Cleaning 101

Some of the most effective ways to cut down on harmful bacteria in the kitchen aren't what you'd think.

Depending on factors such as moisture, temperature, surface porosity, and the particular strain of bacteria, microbes can live as long as 60 hours on your sink or cutting board. But you don’t need anything special to clean a kitchen—for the most part, we rely on old-fashioned soap and hot water or a bleach solution.

All Hands Under Water

Washing your hands is one of the best ways to stop the spread of food-borne pathogens. Wash before and during cooking, especially after touching raw meat and poultry. The U.S. Food and Drug Administration (FDA) recommends at least 20 seconds in hot, soapy water. How long is that? Try singing “Happy Birthday.”

Sanitize your sink

Studies have found that the kitchen sink is crawling with even more bacteria than the garbage bin (the drain alone typically harbors 18,000 bacteria per square inch). The faucet handle, which can reintroduce bacteria to your hands after you’ve washed them, is a close second.

Water plus Bleach

Though we’ve found that hot soapy water is amazingly effective at eliminating bacteria, for added insurance, clean these areas frequently with a solution of 1 tablespoon bleach per quart of water (the bleach will also kill off some of those microbes in the drain).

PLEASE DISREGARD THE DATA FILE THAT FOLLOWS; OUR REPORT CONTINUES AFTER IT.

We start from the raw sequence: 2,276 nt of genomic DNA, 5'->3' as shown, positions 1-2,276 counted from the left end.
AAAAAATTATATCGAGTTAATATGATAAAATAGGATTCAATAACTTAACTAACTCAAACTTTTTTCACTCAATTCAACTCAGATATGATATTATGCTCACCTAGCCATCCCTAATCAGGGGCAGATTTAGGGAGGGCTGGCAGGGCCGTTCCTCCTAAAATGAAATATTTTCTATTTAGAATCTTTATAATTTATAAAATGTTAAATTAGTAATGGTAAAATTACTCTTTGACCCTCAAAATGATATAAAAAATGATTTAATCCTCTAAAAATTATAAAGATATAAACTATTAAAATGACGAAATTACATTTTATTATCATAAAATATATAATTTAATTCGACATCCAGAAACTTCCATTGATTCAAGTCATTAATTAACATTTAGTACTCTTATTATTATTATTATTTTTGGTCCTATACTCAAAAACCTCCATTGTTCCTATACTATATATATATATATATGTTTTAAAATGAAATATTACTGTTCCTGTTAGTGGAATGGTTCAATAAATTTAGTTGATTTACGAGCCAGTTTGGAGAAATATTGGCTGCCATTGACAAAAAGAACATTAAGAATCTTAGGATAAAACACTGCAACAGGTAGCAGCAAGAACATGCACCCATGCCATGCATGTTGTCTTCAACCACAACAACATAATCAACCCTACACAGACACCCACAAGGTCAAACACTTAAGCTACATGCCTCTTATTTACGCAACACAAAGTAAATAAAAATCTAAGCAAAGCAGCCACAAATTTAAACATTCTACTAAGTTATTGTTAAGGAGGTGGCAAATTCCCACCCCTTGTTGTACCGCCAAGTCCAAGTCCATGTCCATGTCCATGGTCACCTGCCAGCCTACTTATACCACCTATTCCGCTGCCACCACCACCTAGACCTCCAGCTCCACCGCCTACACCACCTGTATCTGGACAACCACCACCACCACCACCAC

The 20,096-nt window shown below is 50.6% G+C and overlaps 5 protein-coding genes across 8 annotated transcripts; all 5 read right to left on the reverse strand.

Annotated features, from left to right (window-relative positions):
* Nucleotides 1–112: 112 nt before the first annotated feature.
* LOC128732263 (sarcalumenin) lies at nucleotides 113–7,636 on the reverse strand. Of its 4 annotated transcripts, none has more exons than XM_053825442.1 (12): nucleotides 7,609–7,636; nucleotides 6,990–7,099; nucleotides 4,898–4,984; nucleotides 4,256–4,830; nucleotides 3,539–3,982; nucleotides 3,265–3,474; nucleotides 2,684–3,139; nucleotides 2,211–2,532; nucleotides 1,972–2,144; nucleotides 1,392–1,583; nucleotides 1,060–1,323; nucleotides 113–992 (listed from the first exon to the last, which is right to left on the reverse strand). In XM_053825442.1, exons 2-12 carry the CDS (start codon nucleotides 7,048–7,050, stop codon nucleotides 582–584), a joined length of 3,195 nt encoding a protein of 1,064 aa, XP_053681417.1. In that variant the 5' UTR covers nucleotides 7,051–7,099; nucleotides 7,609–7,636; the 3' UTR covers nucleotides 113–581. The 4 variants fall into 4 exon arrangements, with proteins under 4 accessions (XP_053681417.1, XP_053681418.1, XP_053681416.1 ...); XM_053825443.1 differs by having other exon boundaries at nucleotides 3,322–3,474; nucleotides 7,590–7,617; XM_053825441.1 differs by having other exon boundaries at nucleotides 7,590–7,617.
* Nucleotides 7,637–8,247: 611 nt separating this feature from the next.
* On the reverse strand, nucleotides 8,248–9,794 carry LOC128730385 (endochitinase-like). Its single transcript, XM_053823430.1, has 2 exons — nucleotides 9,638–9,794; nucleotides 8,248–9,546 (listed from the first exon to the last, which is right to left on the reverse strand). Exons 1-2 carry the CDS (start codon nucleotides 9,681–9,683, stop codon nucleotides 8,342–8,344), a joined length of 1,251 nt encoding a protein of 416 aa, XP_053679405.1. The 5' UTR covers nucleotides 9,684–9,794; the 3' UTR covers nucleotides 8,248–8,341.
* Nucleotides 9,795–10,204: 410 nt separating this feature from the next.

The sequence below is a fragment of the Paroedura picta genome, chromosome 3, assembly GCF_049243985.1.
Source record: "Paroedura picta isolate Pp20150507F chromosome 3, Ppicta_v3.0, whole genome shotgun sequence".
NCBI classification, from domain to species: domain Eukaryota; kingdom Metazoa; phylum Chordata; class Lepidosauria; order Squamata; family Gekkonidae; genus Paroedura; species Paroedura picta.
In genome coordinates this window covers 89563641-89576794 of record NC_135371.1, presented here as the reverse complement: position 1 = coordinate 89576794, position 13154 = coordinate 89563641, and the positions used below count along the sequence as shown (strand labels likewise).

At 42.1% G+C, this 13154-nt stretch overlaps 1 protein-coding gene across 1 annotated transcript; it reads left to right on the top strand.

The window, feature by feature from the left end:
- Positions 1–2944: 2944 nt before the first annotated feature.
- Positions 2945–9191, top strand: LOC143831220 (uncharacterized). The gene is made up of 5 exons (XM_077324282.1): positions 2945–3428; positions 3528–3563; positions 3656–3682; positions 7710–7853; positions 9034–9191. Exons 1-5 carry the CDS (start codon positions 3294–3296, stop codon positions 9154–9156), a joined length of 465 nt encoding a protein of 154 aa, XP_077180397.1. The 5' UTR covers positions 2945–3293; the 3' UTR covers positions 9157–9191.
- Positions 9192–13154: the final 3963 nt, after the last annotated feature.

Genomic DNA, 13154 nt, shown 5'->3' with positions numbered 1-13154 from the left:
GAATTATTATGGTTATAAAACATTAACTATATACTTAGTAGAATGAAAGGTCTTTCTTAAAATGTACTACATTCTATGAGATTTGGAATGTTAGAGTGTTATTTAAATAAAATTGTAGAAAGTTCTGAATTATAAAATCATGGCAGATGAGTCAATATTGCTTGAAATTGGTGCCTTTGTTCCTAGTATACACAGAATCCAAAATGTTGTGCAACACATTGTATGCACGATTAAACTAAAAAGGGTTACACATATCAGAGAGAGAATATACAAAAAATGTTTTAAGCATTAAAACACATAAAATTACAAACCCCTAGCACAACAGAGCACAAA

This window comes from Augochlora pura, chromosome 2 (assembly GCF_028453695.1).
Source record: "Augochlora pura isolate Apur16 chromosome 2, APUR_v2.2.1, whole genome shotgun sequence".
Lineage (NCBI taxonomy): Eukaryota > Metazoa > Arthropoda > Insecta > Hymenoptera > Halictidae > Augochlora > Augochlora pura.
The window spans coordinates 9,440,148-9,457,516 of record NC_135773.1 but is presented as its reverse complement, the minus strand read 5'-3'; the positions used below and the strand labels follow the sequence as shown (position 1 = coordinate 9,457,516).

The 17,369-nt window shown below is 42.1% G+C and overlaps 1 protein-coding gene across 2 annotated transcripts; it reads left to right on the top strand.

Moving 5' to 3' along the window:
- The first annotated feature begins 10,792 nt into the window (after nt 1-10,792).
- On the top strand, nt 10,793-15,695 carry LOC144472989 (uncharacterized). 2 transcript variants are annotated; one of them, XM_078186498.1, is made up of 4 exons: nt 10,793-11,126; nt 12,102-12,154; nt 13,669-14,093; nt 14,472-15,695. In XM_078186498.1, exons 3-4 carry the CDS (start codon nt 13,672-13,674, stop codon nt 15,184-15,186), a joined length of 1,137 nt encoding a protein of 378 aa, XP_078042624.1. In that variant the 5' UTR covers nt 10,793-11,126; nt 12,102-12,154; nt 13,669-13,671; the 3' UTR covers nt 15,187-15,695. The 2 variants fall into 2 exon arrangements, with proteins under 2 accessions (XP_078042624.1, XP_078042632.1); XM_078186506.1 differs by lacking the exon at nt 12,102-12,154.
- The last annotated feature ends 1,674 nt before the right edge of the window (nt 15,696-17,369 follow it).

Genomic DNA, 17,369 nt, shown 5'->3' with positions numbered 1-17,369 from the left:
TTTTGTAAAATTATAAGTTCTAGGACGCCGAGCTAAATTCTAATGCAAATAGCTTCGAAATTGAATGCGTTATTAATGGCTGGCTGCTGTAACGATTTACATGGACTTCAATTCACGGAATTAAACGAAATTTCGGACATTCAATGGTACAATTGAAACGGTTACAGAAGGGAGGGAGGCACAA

Cleaning Sponges
Whenever possible, use a paper towel or a clean dishcloth instead to wipe up. If you do use a sponge, sanitize it regularly. Lisa Yakas, a microbiologist at NSF International, a public health and safety organization that develops standards and certifications, recommended several methods. Dampen your sponge and microwave it for 2 minutes; run it through a dishwasher on a setting that reaches at least 155 degrees and use the heated drying cycle; or submerge your sponge in a bleach solution (3/4 cup bleach to 1 gallon of water) for at least 5 minutes and then rinse thoroughly. We've found that sponges can burn in a high-powered microwave, so we prefer to use the dishwasher or the bleach solution method. After using any of these techniques, allow the sponge to dry completely before using it again, ideally in a dish rack or a container that allows air to circulate around all surfaces of the sponge. Yakas also recommended replacing your sponge regularly, every 1 or 2 weeks.

To find the best method, we tried microwaving, freezing, bleaching, and boiling sponges that had seen a hard month of use in the test kitchen, as well as running them through the dishwasher and simply washing them in soap and water. Lab results showed that microwaving and boiling were most effective, but sponges can burn in a high-powered microwave, so we recommend boiling them for 5 minutes.

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